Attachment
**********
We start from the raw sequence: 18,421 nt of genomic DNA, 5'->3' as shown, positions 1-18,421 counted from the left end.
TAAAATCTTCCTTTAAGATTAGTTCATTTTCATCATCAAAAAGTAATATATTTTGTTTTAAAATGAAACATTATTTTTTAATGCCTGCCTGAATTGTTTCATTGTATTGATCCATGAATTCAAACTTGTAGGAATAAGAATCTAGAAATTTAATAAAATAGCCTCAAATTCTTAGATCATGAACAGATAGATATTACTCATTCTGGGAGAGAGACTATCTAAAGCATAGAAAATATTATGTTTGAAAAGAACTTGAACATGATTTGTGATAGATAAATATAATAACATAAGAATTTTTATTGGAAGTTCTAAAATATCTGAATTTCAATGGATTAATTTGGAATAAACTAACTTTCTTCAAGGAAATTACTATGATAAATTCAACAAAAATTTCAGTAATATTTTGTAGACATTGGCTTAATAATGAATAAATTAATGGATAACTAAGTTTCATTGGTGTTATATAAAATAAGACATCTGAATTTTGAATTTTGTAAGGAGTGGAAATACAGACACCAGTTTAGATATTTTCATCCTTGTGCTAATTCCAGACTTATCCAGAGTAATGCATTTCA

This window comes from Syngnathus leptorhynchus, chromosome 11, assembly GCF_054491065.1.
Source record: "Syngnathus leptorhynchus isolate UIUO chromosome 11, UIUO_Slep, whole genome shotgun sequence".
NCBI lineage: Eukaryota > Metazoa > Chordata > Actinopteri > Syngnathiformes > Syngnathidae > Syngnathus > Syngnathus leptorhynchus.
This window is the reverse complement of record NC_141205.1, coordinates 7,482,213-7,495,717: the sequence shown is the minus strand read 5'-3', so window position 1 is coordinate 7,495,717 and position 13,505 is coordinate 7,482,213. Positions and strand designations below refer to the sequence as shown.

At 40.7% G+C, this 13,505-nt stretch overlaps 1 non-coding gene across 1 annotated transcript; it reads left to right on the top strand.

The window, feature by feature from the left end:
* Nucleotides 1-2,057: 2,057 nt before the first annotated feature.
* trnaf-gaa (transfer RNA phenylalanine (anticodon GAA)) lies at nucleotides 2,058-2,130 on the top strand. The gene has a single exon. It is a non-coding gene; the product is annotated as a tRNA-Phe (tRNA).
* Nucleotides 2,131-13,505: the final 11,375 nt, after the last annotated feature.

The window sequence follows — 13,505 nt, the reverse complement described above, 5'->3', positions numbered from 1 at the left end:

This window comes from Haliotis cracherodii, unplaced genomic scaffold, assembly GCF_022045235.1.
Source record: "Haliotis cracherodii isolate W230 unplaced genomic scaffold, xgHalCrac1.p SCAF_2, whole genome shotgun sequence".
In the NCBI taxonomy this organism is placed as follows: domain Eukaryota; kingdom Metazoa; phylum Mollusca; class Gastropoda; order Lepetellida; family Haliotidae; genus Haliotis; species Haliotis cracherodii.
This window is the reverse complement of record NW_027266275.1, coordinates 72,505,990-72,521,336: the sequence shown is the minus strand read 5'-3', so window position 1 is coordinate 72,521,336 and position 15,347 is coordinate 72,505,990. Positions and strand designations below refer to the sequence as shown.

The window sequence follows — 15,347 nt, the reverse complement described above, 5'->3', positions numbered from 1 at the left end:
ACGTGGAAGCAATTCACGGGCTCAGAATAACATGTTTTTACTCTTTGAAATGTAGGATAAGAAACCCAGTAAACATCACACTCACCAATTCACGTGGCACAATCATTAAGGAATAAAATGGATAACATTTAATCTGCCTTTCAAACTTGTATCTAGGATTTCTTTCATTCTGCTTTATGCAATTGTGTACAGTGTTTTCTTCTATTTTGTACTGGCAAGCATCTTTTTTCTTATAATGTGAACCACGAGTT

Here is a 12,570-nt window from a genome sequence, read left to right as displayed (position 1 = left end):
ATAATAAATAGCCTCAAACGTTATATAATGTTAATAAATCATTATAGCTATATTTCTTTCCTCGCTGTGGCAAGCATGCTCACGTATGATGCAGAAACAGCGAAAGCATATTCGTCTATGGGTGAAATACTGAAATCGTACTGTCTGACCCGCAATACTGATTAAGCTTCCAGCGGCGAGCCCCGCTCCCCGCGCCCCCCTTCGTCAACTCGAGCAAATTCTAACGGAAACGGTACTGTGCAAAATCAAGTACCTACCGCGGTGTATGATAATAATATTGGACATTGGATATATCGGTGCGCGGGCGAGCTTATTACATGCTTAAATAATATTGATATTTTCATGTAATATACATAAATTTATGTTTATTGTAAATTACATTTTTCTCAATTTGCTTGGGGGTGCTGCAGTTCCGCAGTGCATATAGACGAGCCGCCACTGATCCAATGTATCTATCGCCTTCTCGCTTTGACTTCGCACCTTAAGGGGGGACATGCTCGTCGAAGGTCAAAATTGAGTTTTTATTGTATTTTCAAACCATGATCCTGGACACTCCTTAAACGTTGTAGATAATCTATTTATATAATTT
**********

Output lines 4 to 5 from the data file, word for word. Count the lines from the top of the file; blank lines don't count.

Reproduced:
Source record: "Syngnathus leptorhynchus isolate UIUO chromosome 11, UIUO_Slep, whole genome shotgun sequence".
NCBI lineage: Eukaryota > Metazoa > Chordata > Actinopteri > Syngnathiformes > Syngnathidae > Syngnathus > Syngnathus leptorhynchus.